The Perception of Eating for Satisfaction

After my workout this morning I rushed home and was so hungry I was shaking as I pushed the ginger, cinnamon, lemon and apple into the blender. Multitasking like an octopus, my other arms were preparing the egg whites, salmon and beetroot for my first meal of the day.

I’ve heard it many times before, but noises like “eew! How can you eat that for breakfast?” is nothing new. As a nutritionist, I offer suggestion to clients for more fulfilling meals which are met with weird facial expressions as they try to conceal their utter disgust.

It all depends on your perception of satisfaction.

If you think that satisfaction means sugars and grease rolling over the tongue that results in a glow of bloated fullness, then obviously, the healthy option may seem a bit alien to you.

However, if your perception of satisfaction is within the nutrients that each ‘real’ food will nourish your good body with, you tend to ‘feel’ the goodness of the food, in an almost ‘trained’ understanding of how the goodness will come to you, how essential fats taste, the knowing of dark green and purple phytochemicals splashing into your digestive system. You know it makes you feel good, you feel light and energized. This is the satisfaction of healthy eating, knowing that you are refueling your body for a healthy life.

It’s a trained effect in a way that your taste starts to link feeling good with the habit loop, and this creates that desire or craving for that type of food. I remember back in the 70s when the milkman delivered milk in a bottle. Just milk. Skimmed & semi skimmed were unheard of, milk was milk, we put it on our cornflakes and in our tea and that was that. Now, as we re-trained our taste-buds to skimmed or progressing to green tea, the thought of guzzling full fat milk would feel like thick cream oozing down the throat. It’s just been re-trained. No different to when you trained your taste-buds to like beer as a young teenager. Come on! Any kid will tell you beer is disgusting, but enter teenage years and the peers of ‘men drink beer’, you force it down, feel all manly and it becomes something you crave.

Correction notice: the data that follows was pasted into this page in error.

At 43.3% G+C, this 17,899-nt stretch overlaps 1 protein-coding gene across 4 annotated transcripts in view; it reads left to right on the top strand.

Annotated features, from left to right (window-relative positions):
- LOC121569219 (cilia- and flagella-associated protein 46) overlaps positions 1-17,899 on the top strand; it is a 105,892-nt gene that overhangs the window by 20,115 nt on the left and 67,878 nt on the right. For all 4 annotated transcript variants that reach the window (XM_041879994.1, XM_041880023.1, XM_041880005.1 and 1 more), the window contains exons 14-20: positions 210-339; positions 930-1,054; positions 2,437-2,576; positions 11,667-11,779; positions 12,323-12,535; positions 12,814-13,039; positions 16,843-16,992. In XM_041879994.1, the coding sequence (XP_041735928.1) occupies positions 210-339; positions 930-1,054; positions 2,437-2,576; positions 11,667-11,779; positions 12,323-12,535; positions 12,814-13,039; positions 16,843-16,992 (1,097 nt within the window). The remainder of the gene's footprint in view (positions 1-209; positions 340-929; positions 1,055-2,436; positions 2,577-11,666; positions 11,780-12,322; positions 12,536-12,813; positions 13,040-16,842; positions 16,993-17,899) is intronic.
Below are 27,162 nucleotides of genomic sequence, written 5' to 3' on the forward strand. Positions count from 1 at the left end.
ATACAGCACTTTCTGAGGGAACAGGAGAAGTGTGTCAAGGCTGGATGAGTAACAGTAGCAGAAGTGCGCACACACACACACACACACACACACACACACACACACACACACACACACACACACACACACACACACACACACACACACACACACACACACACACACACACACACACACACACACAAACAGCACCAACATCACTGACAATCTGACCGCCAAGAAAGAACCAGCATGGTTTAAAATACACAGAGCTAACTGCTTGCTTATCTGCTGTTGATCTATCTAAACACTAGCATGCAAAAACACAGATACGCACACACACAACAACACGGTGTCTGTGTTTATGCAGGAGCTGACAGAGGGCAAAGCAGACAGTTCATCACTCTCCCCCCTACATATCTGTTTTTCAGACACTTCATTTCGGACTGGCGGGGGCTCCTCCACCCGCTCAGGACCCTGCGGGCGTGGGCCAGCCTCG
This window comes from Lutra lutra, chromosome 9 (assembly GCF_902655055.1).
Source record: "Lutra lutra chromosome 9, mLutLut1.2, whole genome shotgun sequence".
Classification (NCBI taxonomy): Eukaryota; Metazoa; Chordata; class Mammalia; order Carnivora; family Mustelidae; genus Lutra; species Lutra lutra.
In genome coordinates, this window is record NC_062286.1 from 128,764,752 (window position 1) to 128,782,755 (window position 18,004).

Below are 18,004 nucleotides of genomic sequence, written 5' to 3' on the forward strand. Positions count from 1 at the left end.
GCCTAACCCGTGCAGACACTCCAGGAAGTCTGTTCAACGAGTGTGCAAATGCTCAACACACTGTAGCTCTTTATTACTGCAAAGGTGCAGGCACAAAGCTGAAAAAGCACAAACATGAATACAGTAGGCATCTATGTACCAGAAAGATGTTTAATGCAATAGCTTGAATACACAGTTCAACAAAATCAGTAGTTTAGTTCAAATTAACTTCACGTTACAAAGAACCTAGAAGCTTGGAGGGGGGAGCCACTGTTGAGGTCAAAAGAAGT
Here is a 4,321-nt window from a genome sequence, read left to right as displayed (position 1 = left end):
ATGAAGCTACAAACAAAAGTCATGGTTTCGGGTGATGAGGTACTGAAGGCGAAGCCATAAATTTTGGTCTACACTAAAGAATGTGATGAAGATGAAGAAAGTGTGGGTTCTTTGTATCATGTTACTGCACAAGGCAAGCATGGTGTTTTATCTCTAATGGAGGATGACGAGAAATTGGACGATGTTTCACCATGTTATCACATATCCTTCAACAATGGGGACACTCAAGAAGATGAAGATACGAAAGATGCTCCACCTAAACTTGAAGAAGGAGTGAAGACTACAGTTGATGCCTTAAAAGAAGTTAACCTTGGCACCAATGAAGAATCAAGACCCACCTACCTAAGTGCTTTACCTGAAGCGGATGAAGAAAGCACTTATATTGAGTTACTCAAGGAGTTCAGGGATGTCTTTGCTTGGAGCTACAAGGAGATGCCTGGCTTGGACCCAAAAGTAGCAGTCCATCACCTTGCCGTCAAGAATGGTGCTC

Re-training your taste-buds with healthy foods may take some interesting reads in the benefits these foods can bring to your body. Cleansing, restructuring or rebuilding, immune boosting, intestinal health, blood health – there’s so much to enjoy.

You may also be able to peel yourself away from common belief structures that bond to words like, breakfast, lunch and dinner. Try just dealing with ‘meals’. You’re not bound to rules such as certain foods for certain meal times. Eat what you want when you want.

If you want a bowl of broccoli with salmon for meal 1 at 7am – why not?

If you’ve just said “eeeww!” don’t worry – that’s normal in your current state of perception.

You never know, one day someone will offer you a greasy bacon sandwich on white bread with a milky sugary tea; you will only picture empty nutrients, the demise of your cardio health and the expansion of your belly and think “eeeewwww!”

The satisfaction of eating is purely perceptional.